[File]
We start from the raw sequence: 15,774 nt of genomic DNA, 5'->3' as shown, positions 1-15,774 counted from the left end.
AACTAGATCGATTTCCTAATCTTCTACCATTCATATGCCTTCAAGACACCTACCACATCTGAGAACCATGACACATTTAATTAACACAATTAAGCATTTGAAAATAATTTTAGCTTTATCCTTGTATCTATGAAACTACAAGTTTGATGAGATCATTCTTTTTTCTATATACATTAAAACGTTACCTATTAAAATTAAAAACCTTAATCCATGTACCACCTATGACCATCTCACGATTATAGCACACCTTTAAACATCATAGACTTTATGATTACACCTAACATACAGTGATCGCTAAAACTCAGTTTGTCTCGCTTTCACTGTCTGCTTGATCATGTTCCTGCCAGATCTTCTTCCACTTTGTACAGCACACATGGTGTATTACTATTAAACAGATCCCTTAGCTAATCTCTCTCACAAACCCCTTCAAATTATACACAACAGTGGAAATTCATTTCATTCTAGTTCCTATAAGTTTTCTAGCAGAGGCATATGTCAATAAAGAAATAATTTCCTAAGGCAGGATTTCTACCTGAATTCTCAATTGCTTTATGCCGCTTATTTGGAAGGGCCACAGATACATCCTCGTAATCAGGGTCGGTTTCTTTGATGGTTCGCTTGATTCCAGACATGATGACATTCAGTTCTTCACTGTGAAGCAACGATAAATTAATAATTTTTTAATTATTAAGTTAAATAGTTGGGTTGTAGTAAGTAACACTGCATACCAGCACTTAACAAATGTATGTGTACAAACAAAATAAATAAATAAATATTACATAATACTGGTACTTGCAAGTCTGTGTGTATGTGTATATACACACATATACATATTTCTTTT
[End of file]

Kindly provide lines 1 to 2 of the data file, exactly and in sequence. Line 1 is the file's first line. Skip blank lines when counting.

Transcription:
We start from the raw sequence: 15,774 nt of genomic DNA, 5'->3' as shown, positions 1-15,774 counted from the left end.
AACTAGATCGATTTCCTAATCTTCTACCATTCATATGCCTTCAAGACACCTACCACATCTGAGAACCATGACACATTTAATTAACACAATTAAGCATTTGAAAATAATTTTAGCTTTATCCTTGTATCTATGAAACTACAAGTTTGATGAGATCATTCTTTTTTCTATATACATTAAAACGTTACCTATTAAAATTAAAAACCTTAATCCATGTACCACCTATGACCATCTCACGATTATAGCACACCTTTAAACATCATAGACTTTATGATTACACCTAACATACAGTGATCGCTAAAACTCAGTTTGTCTCGCTTTCACTGTCTGCTTGATCATGTTCCTGCCAGATCTTCTTCCACTTTGTACAGCACACATGGTGTATTACTATTAAACAGATCCCTTAGCTAATCTCTCTCACAAACCCCTTCAAATTATACACAACAGTGGAAATTCATTTCATTCTAGTTCCTATAAGTTTTCTAGCAGAGGCATATGTCAATAAAGAAATAATTTCCTAAGGCAGGATTTCTACCTGAATTCTCAATTGCTTTATGCCGCTTATTTGGAAGGGCCACAGATACATCCTCGTAATCAGGGTCGGTTTCTTTGATGGTTCGCTTGATTCCAGACATGATGACATTCAGTTCTTCACTGTGAAGCAACGATAAATTAATAATTTTTTAATTATTAAGTTAAATAGTTGGGTTGTAGTAAGTAACACTGCATACCAGCACTTAACAAATGTATGTGTACAAACAAAATAAATAAATAAATATTACATAATACTGGTACTTGCAAGTCTGTGTGTATGTGTATATACACACATATACATATTTCTTTT